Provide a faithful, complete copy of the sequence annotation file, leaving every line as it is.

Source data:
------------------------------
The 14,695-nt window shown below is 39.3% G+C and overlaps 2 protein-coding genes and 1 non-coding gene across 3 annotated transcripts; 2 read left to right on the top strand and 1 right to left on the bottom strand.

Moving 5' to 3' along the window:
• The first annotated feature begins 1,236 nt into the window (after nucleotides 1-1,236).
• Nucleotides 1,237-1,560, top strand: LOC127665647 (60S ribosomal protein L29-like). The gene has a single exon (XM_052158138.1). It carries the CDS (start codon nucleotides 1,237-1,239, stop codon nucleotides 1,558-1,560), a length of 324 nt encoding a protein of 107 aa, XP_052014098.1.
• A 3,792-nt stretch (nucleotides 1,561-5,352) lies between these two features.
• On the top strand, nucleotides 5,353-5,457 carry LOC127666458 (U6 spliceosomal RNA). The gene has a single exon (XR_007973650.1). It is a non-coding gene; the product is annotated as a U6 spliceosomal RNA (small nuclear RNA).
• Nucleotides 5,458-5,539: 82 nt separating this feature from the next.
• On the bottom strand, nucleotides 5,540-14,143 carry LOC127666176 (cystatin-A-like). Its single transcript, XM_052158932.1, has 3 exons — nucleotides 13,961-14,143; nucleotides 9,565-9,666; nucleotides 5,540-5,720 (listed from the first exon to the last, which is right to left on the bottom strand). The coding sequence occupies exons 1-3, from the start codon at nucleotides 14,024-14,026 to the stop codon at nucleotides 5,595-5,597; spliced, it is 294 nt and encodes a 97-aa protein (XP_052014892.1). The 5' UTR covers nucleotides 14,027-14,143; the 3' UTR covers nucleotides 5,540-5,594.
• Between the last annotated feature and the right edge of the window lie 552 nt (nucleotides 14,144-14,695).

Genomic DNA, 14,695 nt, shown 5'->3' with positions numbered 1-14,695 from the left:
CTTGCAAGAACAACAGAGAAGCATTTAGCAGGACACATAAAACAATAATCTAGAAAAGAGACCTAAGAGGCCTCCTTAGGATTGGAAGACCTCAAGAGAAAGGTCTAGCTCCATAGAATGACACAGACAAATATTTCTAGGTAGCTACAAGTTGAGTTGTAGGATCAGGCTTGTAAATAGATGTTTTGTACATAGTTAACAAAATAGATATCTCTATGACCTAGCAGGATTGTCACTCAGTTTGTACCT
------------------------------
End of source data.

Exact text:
The 14,695-nt window shown below is 39.3% G+C and overlaps 2 protein-coding genes and 1 non-coding gene across 3 annotated transcripts; 2 read left to right on the top strand and 1 right to left on the bottom strand.

Moving 5' to 3' along the window:
• The first annotated feature begins 1,236 nt into the window (after nucleotides 1-1,236).
• Nucleotides 1,237-1,560, top strand: LOC127665647 (60S ribosomal protein L29-like). The gene has a single exon (XM_052158138.1). It carries the CDS (start codon nucleotides 1,237-1,239, stop codon nucleotides 1,558-1,560), a length of 324 nt encoding a protein of 107 aa, XP_052014098.1.
• A 3,792-nt stretch (nucleotides 1,561-5,352) lies between these two features.
• On the top strand, nucleotides 5,353-5,457 carry LOC127666458 (U6 spliceosomal RNA). The gene has a single exon (XR_007973650.1). It is a non-coding gene; the product is annotated as a U6 spliceosomal RNA (small nuclear RNA).
• Nucleotides 5,458-5,539: 82 nt separating this feature from the next.
• On the bottom strand, nucleotides 5,540-14,143 carry LOC127666176 (cystatin-A-like). Its single transcript, XM_052158932.1, has 3 exons — nucleotides 13,961-14,143; nucleotides 9,565-9,666; nucleotides 5,540-5,720 (listed from the first exon to the last, which is right to left on the bottom strand). The coding sequence occupies exons 1-3, from the start codon at nucleotides 14,024-14,026 to the stop codon at nucleotides 5,595-5,597; spliced, it is 294 nt and encodes a 97-aa protein (XP_052014892.1). The 5' UTR covers nucleotides 14,027-14,143; the 3' UTR covers nucleotides 5,540-5,594.
• Between the last annotated feature and the right edge of the window lie 552 nt (nucleotides 14,144-14,695).

Genomic DNA, 14,695 nt, shown 5'->3' with positions numbered 1-14,695 from the left:
CTTGCAAGAACAACAGAGAAGCATTTAGCAGGACACATAAAACAATAATCTAGAAAAGAGACCTAAGAGGCCTCCTTAGGATTGGAAGACCTCAAGAGAAAGGTCTAGCTCCATAGAATGACACAGACAAATATTTCTAGGTAGCTACAAGTTGAGTTGTAGGATCAGGCTTGTAAATAGATGTTTTGTACATAGTTAACAAAATAGATATCTCTATGACCTAGCAGGATTGTCACTCAGTTTGTACCT